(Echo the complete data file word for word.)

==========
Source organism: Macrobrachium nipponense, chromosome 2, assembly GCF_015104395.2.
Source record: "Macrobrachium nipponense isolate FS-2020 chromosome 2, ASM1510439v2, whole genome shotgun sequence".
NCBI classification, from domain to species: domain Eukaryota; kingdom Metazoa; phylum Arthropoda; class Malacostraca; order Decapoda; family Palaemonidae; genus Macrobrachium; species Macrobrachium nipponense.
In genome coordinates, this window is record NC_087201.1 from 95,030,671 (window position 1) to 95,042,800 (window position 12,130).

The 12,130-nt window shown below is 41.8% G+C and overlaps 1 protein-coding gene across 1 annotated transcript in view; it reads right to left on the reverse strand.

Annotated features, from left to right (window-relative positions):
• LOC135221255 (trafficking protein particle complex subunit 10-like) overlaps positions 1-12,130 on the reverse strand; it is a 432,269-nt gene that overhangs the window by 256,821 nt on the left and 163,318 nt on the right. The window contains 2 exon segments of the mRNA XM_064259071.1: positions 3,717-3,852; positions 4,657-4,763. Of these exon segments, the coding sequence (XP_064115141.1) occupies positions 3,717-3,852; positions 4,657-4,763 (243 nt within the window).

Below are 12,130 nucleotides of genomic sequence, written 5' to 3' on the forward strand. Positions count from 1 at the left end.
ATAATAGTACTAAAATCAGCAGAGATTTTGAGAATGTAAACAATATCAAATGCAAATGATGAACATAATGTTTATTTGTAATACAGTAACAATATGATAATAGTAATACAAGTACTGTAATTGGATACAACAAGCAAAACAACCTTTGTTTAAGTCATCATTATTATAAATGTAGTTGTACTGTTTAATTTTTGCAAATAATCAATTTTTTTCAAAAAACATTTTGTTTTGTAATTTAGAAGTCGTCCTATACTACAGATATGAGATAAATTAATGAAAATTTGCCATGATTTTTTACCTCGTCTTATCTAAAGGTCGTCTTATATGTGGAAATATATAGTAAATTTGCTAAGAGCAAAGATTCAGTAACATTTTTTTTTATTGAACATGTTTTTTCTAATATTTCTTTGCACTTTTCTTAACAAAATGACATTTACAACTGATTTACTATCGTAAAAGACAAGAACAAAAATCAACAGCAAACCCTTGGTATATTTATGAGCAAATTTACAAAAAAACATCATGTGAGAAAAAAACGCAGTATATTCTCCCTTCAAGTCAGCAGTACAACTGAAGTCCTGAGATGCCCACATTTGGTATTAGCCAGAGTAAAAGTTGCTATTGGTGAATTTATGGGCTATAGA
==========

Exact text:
Source organism: Macrobrachium nipponense, chromosome 2, assembly GCF_015104395.2.
Source record: "Macrobrachium nipponense isolate FS-2020 chromosome 2, ASM1510439v2, whole genome shotgun sequence".
NCBI classification, from domain to species: domain Eukaryota; kingdom Metazoa; phylum Arthropoda; class Malacostraca; order Decapoda; family Palaemonidae; genus Macrobrachium; species Macrobrachium nipponense.
In genome coordinates, this window is record NC_087201.1 from 95,030,671 (window position 1) to 95,042,800 (window position 12,130).

The 12,130-nt window shown below is 41.8% G+C and overlaps 1 protein-coding gene across 1 annotated transcript in view; it reads right to left on the reverse strand.

Annotated features, from left to right (window-relative positions):
• LOC135221255 (trafficking protein particle complex subunit 10-like) overlaps positions 1-12,130 on the reverse strand; it is a 432,269-nt gene that overhangs the window by 256,821 nt on the left and 163,318 nt on the right. The window contains 2 exon segments of the mRNA XM_064259071.1: positions 3,717-3,852; positions 4,657-4,763. Of these exon segments, the coding sequence (XP_064115141.1) occupies positions 3,717-3,852; positions 4,657-4,763 (243 nt within the window).

Below are 12,130 nucleotides of genomic sequence, written 5' to 3' on the forward strand. Positions count from 1 at the left end.
ATAATAGTACTAAAATCAGCAGAGATTTTGAGAATGTAAACAATATCAAATGCAAATGATGAACATAATGTTTATTTGTAATACAGTAACAATATGATAATAGTAATACAAGTACTGTAATTGGATACAACAAGCAAAACAACCTTTGTTTAAGTCATCATTATTATAAATGTAGTTGTACTGTTTAATTTTTGCAAATAATCAATTTTTTTCAAAAAACATTTTGTTTTGTAATTTAGAAGTCGTCCTATACTACAGATATGAGATAAATTAATGAAAATTTGCCATGATTTTTTACCTCGTCTTATCTAAAGGTCGTCTTATATGTGGAAATATATAGTAAATTTGCTAAGAGCAAAGATTCAGTAACATTTTTTTTTATTGAACATGTTTTTTCTAATATTTCTTTGCACTTTTCTTAACAAAATGACATTTACAACTGATTTACTATCGTAAAAGACAAGAACAAAAATCAACAGCAAACCCTTGGTATATTTATGAGCAAATTTACAAAAAAACATCATGTGAGAAAAAAACGCAGTATATTCTCCCTTCAAGTCAGCAGTACAACTGAAGTCCTGAGATGCCCACATTTGGTATTAGCCAGAGTAAAAGTTGCTATTGGTGAATTTATGGGCTATAGA